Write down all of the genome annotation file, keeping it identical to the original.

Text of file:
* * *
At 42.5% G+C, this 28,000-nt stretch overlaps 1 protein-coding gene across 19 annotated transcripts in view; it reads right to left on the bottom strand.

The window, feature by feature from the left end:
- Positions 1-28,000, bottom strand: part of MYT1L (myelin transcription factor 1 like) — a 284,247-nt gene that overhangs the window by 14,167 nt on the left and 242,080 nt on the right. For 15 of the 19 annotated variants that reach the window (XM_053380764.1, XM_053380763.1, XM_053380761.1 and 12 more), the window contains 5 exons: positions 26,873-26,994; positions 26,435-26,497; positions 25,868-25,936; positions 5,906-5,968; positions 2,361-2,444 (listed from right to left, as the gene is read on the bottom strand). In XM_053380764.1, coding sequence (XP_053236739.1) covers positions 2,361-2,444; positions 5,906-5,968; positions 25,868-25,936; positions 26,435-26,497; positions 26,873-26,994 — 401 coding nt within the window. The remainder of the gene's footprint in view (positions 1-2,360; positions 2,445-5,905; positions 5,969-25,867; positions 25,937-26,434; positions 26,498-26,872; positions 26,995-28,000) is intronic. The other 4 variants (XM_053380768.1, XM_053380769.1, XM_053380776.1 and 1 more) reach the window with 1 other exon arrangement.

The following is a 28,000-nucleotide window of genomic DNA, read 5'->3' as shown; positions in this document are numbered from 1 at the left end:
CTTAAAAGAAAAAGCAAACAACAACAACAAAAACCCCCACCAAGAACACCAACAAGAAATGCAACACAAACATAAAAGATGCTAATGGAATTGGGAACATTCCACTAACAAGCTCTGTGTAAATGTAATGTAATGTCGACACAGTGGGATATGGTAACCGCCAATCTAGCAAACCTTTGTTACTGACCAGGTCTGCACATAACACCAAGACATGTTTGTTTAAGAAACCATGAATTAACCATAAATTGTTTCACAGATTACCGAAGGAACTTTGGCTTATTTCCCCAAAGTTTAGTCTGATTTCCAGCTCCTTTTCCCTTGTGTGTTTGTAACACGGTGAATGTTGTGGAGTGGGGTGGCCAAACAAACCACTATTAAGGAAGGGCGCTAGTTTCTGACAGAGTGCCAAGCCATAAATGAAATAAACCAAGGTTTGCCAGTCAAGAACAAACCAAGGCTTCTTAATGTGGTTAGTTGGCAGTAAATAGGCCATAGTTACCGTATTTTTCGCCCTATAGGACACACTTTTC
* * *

At 42.5% G+C, this 28,000-nt stretch overlaps 1 protein-coding gene across 19 annotated transcripts in view; it reads right to left on the bottom strand.

The window, feature by feature from the left end:
- Positions 1-28,000, bottom strand: part of MYT1L (myelin transcription factor 1 like) — a 284,247-nt gene that overhangs the window by 14,167 nt on the left and 242,080 nt on the right. For 15 of the 19 annotated variants that reach the window (XM_053380764.1, XM_053380763.1, XM_053380761.1 and 12 more), the window contains 5 exons: positions 26,873-26,994; positions 26,435-26,497; positions 25,868-25,936; positions 5,906-5,968; positions 2,361-2,444 (listed from right to left, as the gene is read on the bottom strand). In XM_053380764.1, coding sequence (XP_053236739.1) covers positions 2,361-2,444; positions 5,906-5,968; positions 25,868-25,936; positions 26,435-26,497; positions 26,873-26,994 — 401 coding nt within the window. The remainder of the gene's footprint in view (positions 1-2,360; positions 2,445-5,905; positions 5,969-25,867; positions 25,937-26,434; positions 26,498-26,872; positions 26,995-28,000) is intronic. The other 4 variants (XM_053380768.1, XM_053380769.1, XM_053380776.1 and 1 more) reach the window with 1 other exon arrangement.

The following is a 28,000-nucleotide window of genomic DNA, read 5'->3' as shown; positions in this document are numbered from 1 at the left end:
CTTAAAAGAAAAAGCAAACAACAACAACAAAAACCCCCACCAAGAACACCAACAAGAAATGCAACACAAACATAAAAGATGCTAATGGAATTGGGAACATTCCACTAACAAGCTCTGTGTAAATGTAATGTAATGTCGACACAGTGGGATATGGTAACCGCCAATCTAGCAAACCTTTGTTACTGACCAGGTCTGCACATAACACCAAGACATGTTTGTTTAAGAAACCATGAATTAACCATAAATTGTTTCACAGATTACCGAAGGAACTTTGGCTTATTTCCCCAAAGTTTAGTCTGATTTCCAGCTCCTTTTCCCTTGTGTGTTTGTAACACGGTGAATGTTGTGGAGTGGGGTGGCCAAACAAACCACTATTAAGGAAGGGCGCTAGTTTCTGACAGAGTGCCAAGCCATAAATGAAATAAACCAAGGTTTGCCAGTCAAGAACAAACCAAGGCTTCTTAATGTGGTTAGTTGGCAGTAAATAGGCCATAGTTACCGTATTTTTCGCCCTATAGGACACACTTTTC